“Project Censored continues to be an invaluable resource in exposing and highlighting shocking stories that are routinely minimized or ignored by the corporate media. The vital nature of this work is underscored by this year’s NSA leaks. The world needs more brave whistle blowers and independent journalists in the service of reclaiming democracy and challenging the abuse of power. Project Censored stands out for its commitment to such work.” —Deepa Kumar, author of Islamophobia and the Politics of Empire and associate professor of Media Studies and Middle Eastern Studies at Rutgers University
“[Censored] should be affixed to the bulletin boards in every newsroom in America. And, perhaps read aloud to a few publishers and television executives.” —Ralph Nader
“Project Censored interrogates the present in the same way that Oliver Stone and I tried to interrogate the past in our Untold History of the United States. It not only shines a penetrating light on the American Empire and all its deadly, destructive, and deceitful actions, it does so at a time when the Obama administration is mounting a fierce effort to silence truth-tellers and whistleblowers. Project Censored provides the kind of fearless and honest journalism we so desperately need in these dangerous times.” —Peter Kuznick, professor of history, American University, and coauthor, with Oliver Stone, of The Untold History of the United States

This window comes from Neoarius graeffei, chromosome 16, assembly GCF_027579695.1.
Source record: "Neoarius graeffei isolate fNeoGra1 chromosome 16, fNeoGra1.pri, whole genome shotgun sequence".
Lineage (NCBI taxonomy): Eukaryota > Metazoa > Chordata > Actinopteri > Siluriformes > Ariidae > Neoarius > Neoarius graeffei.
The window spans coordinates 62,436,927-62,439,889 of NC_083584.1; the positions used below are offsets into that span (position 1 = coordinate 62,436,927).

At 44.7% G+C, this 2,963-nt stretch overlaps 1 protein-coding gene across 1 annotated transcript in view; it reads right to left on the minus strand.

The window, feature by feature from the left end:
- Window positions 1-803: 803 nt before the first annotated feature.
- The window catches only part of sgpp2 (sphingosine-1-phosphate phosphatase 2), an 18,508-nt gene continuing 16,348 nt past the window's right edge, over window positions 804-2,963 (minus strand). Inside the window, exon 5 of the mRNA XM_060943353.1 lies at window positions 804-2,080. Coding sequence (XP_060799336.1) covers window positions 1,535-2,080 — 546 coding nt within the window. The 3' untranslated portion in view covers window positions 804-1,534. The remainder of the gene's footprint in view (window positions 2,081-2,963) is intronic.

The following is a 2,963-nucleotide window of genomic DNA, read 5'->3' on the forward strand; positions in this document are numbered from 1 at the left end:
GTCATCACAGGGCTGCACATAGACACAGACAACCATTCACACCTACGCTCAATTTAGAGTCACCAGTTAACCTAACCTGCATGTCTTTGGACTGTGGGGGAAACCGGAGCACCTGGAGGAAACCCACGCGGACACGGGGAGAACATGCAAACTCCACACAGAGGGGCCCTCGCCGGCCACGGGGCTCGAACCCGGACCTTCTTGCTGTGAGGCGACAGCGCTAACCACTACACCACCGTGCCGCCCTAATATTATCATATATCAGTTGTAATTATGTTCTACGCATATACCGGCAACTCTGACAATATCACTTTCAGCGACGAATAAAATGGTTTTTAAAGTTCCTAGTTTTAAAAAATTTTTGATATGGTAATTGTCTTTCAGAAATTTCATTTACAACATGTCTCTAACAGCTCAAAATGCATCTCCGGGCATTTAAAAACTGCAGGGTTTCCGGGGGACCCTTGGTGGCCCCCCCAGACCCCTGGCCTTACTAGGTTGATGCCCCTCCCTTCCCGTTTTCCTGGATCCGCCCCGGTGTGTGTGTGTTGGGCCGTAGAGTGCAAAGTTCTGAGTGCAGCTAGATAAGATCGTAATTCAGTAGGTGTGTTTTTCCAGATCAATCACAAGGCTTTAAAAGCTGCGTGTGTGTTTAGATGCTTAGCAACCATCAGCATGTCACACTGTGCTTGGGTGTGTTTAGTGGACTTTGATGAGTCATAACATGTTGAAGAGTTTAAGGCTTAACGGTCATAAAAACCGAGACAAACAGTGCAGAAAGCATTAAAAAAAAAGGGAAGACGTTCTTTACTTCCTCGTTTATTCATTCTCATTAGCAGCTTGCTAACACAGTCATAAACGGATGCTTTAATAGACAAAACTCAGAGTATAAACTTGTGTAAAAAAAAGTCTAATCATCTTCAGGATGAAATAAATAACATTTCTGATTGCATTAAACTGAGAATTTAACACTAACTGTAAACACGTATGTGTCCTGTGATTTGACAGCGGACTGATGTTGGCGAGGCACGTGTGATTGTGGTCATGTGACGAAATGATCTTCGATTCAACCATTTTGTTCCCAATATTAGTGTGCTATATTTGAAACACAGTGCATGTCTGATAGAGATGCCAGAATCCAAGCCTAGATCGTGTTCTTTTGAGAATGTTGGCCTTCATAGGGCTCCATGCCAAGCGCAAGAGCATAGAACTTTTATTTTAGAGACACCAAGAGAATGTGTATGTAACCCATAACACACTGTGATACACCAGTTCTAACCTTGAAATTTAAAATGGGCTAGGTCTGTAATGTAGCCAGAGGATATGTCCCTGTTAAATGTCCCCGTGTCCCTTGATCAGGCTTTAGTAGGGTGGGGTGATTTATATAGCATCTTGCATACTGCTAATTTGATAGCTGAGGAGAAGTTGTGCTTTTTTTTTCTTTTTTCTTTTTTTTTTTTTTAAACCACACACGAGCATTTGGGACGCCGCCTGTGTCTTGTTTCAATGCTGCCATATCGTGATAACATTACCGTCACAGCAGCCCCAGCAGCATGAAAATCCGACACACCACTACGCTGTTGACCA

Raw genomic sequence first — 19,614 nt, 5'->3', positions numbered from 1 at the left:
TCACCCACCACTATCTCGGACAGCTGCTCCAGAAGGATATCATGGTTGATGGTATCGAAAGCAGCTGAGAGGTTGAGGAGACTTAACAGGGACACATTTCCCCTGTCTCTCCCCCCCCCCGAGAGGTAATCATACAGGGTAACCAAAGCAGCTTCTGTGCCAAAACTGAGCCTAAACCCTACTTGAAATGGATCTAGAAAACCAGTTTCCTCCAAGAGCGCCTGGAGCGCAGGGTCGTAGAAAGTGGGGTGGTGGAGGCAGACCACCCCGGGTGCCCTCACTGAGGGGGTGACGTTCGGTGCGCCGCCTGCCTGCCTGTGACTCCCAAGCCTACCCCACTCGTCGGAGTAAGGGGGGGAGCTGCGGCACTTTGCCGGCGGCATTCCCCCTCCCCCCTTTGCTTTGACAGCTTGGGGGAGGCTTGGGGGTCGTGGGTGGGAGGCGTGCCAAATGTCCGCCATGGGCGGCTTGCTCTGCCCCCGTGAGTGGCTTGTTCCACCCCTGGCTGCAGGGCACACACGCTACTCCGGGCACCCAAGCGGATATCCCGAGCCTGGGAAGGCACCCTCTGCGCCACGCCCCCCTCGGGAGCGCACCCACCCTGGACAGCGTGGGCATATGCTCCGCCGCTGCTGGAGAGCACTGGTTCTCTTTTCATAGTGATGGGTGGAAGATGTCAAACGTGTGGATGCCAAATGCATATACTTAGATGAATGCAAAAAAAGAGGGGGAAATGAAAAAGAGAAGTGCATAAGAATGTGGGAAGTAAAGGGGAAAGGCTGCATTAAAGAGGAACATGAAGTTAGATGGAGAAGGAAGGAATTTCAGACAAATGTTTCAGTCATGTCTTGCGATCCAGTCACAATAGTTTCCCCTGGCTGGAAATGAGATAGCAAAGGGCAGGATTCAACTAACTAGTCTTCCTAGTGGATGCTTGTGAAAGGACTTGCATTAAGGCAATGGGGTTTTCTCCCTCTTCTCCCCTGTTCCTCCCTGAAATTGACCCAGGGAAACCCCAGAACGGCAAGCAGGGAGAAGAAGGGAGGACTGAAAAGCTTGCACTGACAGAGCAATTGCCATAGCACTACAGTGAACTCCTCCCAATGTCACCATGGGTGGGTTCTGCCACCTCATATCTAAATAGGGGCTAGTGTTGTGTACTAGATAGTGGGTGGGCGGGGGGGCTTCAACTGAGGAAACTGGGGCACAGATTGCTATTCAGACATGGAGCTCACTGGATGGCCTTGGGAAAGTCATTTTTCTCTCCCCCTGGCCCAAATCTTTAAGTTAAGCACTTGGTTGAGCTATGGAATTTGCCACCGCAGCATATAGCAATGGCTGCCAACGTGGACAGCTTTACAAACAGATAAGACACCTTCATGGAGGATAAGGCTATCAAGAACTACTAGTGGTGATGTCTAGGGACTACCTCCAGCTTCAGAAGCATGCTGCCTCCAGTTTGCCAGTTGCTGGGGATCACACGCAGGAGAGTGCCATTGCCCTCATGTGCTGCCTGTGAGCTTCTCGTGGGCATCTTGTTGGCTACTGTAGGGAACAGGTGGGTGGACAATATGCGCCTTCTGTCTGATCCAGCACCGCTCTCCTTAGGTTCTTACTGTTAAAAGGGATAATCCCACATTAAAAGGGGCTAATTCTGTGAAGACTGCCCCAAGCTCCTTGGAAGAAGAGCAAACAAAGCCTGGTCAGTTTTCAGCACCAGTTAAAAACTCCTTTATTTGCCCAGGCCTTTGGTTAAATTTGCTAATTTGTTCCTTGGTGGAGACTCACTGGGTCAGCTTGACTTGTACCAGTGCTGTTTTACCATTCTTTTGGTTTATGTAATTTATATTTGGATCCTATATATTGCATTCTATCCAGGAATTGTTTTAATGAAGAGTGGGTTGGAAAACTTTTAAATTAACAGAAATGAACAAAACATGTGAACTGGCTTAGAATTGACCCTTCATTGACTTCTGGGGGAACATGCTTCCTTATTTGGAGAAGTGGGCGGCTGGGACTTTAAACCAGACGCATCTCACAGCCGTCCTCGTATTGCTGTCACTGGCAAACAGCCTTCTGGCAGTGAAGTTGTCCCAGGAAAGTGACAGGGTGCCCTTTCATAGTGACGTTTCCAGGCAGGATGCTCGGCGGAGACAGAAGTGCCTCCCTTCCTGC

Buy it, read it, act on it. Our future depends on the knowledge this col-lection of suppressed stories allows us.” —San Diego Review
“Project Censored brings to light some of the most important stories of the year that you never saw or heard about. This is your chance to find out what got buried.” –Diane Ravitch, author of The Death and Life of the Great American School System.
“In another home run for Project Censored, Censored 2013 shows how the American public has been bamboozled, snookered, and dumbed down by the corporate media. It is chock-full of ‘ah-ha’ moments where we understand just how we’ve been fleeced by banksters, stripped of our civil liberties, and blindly led down a path of never-ending war.” –Medea Benjamin, author of Drone Warfare, cofounder of Global Exchange and CODEPINK.
“Hot news, cold truths, utterly uncensored.” —Greg Palast
“At a time when the need for independent journalism and for media outlets unaffiliated with and untainted by the government and corporate sponsors is greater than ever, Project Censored has created a context for reporting the complete truths in all matters that matter. . . . It is therefore left to us to find sources for information we can trust. . . . It is in this task that we are fortunate to have an ally like Project Cen-sored.” —Dahr Jamail
“Censored 2014 is a clarion call for truth telling. Not only does this volume highlight fearless speech in fateful times, it connect the dots between the key issues we face, lauds our whistleblowers and amplifies their voices, and shines light in the dark places of our government that most need exposure.” –Daniel Ellsberg, The Pentagon Papers
“[Censored] offers devastating evidence of the dumbing-down of main-stream news in America. . . . Required reading for broadcasters, journalists, and well-informed citizens.” —Los Angeles Times
“Project Censored shines a spotlight on news that an informed public must have . . . a vital contribution to our democratic process.” —Rhoda H. Karpatkin, president, Consumer’s Union

13. Corporate Personhood Challenged


COMMONDREAMS, January 1, 2003 &
IMPACT PRESS, Feb/Mar, 2003
Title: “Now Corporations Claim the Right to ‘Lie’”
Author: Thom Hartmann

WILD MATTERS, February 2003